Lizzie Grayshon and Jodie Case of the Waders for Real team visited Lough Erne Wildfowlers Council (LEWC) in County Fermanagh, Northern Ireland, to learn about the work being carried out to recover declining wader populations. Severe declines of Curlew, Snipe, Redshank and Lapwing have been experienced in this area since the 1980’s with factors such as changes in land use and increased predation affecting productivity. For this reason, the LEWC stakeholders are active in the sustainable management and conservation of Lough Erne to improve the status of breeding waders.
We arrived Monday lunchtime where we met Michael Stinson, the project manager and Tom McGoldrick, Chair of the Lough Erne Wildfowlers Council (LEWC). We took a short trip to Upper Lough Erne where they have recently begun work for breeding waders - Snipe, Curlew, Redshank and Lapwing. Lough Erne is the second largest lake system in Northern Ireland with reputedly 365 islands, comprised of two connected lakes referred to as the Upper Lough in the southern part due to it being higher up the river, and the larger northern lake known as the Lower Lough. After initial scrub management work in early 2019, 2 pairs of Curlew bred on the main island (up from one pair in 2018) and even more encouragingly, 4 pairs of Lapwing returned to the site, having been absent for many years.
We went out on a small boat to view some of the islands and visit areas where we could provide habitat improvement advice to further increase wader breeding numbers and increase productivity. Sharing knowledge on what works for breeding wader recovery is essential for the recovery of declining waders. From the boat we spotted some large lapwing chicks that were close to fledging; a great and promising success for their first year back in this area – the group and farmers were very excited by this success!
On the Upper lough, the work is led by Derrylin and District Gun Club (a founder member of LEWC) and the club has done some really great work on these islands already, clearing areas of scrub that have grown up and liaising with farmers to promote better management of the grazing for waders. This is showing with the increase in breeding Curlew and return of Lapwing. Curlew are an extremely threatened species in Northern Ireland (a local decline of more than 90% in breeding pairs since the 1980s) and across the rest of the UK, so being able to retain breeding pairs is extremely encouraging.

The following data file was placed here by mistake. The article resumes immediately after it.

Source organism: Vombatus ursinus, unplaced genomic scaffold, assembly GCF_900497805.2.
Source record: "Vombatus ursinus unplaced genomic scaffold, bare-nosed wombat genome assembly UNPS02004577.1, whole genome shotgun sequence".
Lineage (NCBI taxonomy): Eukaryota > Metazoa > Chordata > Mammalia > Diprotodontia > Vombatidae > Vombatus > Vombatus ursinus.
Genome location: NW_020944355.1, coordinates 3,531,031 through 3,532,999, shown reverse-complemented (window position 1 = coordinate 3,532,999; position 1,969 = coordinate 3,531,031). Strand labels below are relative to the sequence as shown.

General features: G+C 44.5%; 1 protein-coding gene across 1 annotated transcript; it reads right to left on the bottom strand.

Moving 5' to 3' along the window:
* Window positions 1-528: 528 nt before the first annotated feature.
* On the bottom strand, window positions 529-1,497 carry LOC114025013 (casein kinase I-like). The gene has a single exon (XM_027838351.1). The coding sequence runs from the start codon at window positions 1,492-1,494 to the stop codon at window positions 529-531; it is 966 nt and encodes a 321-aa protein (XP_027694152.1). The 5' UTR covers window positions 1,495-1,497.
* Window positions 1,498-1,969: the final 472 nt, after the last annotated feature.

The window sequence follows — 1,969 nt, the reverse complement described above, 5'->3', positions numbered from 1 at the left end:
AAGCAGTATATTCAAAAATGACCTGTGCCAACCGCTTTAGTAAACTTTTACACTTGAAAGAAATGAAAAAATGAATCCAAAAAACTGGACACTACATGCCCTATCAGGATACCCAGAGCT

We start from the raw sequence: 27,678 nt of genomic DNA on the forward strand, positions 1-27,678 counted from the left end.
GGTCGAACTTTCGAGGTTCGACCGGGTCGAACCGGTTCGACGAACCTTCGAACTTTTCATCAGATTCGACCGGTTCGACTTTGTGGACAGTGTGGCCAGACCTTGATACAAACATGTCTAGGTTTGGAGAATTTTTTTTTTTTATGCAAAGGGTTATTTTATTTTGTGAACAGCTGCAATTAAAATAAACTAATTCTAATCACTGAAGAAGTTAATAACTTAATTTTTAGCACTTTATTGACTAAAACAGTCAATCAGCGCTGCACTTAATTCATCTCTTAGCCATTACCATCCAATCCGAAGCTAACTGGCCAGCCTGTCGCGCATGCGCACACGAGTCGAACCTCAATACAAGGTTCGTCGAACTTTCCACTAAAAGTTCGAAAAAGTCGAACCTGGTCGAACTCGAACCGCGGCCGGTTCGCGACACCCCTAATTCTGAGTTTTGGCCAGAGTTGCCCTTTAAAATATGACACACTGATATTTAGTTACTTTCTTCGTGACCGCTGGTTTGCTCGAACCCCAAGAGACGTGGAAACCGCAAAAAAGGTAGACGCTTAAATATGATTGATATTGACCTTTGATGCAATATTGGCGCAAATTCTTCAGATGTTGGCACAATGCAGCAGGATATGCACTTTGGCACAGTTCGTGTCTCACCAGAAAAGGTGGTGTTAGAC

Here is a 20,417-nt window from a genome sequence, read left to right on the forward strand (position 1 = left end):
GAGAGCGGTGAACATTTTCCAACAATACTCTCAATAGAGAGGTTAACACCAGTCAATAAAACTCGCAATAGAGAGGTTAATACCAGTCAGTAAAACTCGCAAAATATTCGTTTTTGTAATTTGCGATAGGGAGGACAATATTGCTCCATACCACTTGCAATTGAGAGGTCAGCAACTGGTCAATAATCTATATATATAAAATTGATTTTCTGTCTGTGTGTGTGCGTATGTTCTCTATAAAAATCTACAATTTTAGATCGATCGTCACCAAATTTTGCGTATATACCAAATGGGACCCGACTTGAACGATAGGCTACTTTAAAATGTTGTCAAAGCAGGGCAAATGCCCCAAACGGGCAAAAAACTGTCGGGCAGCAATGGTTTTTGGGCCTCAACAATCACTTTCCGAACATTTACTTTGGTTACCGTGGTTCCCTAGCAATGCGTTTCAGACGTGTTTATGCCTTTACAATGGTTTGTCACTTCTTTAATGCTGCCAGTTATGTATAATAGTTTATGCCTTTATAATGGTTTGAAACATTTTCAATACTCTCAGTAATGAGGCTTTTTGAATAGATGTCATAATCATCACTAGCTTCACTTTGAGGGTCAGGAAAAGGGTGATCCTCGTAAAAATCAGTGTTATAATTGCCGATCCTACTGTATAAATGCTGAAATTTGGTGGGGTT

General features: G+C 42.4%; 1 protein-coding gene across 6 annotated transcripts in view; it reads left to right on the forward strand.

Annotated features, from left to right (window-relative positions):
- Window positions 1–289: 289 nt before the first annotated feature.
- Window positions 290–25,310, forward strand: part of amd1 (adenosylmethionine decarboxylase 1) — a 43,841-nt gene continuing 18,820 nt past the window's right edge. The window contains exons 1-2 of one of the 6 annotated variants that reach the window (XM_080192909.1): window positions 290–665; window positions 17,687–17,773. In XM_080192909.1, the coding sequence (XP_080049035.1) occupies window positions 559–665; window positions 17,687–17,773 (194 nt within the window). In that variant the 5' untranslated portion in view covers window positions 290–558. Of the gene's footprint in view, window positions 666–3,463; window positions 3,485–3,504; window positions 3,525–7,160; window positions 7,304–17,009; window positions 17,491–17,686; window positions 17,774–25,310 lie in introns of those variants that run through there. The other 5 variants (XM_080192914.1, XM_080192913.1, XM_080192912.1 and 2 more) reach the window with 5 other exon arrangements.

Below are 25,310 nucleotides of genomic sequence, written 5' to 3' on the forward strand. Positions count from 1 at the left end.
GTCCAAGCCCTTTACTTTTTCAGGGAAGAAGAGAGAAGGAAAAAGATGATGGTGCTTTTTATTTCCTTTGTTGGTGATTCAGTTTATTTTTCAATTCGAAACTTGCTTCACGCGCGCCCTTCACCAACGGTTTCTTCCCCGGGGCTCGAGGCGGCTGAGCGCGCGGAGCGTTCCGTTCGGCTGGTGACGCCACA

On the second day of the visit, we were taken to Boa Island at the northern part of the Lower Lough which is a larger expanse of water. In this area LEWC have been running the Boa Island Breeding Wader Project since 2014. The project has increased displaying Snipe numbers by 480% (5-29 birds) between 2014-18, with Redshank, Curlew and Lapwing also now breeding in areas they had previously deserted. Until 2018 the project was solely funded by reinvestment of wildfowling permit revenue with occasional grants from NIEA and Wildlife Habitat Charitable Trust. However, in late 2018, the project received a very significant financial boost from a National Lottery Heritage Fund grant, which will allow the project to expand in the next 4 years.
While on Boa Island, we were shown many of the farmed areas and met with a local farmer to take a closer look at some of his fields to discuss further possible management options. He was keen to do more with the project (having been involved since 2014) and suggested new scrub removal on one of his fields, near to the water’s edge. He was delighted to report that he had seen Snipe chicks on his lawn (which adjoins a breeding wader field) the previous week!
Predator control is carried out across the Lough, with many of the farmers and wildflowers carrying out corvid and fox control. Michael, the project manager also uses some of the project budget to carry out control, purchasing Larsen Traps and carrying out corvid control himself. The lack of corvids around Boa Island was very noticeable. Michael explained that the numbers of corvids trapped and controlled have reduced, showing that their control efforts are having an effect in the vicinity of the main sites on Boa Island. Fox control is a constant battle, with foxes swimming between islands, making it difficult to reduce the population, however, control of foxes is a continued effort.
Our final activity during our visit was a meeting with some of the members of LEWC at a local community centre. Michael provided an introduction to the wildfowlers of why we had come to visit the Lough and their project, then Lizzie gave a presentation on the Waders for Real project, showing the various habitat management implemented and other possible actions the LEWC project could adopt to help their progress, such as placing temperature loggers in nests to better understand hatching success. There was a lot of questions and interest in the Waders for Real project after Lizzie’s talk.
This project is inspirational - started, driven and part-funded by stakeholders and waterfowlers, with limited AES support, it is a great example of what can be achieved with commitment and advice. Our aim was to help enthuse more farmers in the area, to support the wildfowlers and project coordinators. We hope we did and wish all involved the best of luck with continued commitment to increasing wader numbers and offered our support in the future should they require it.
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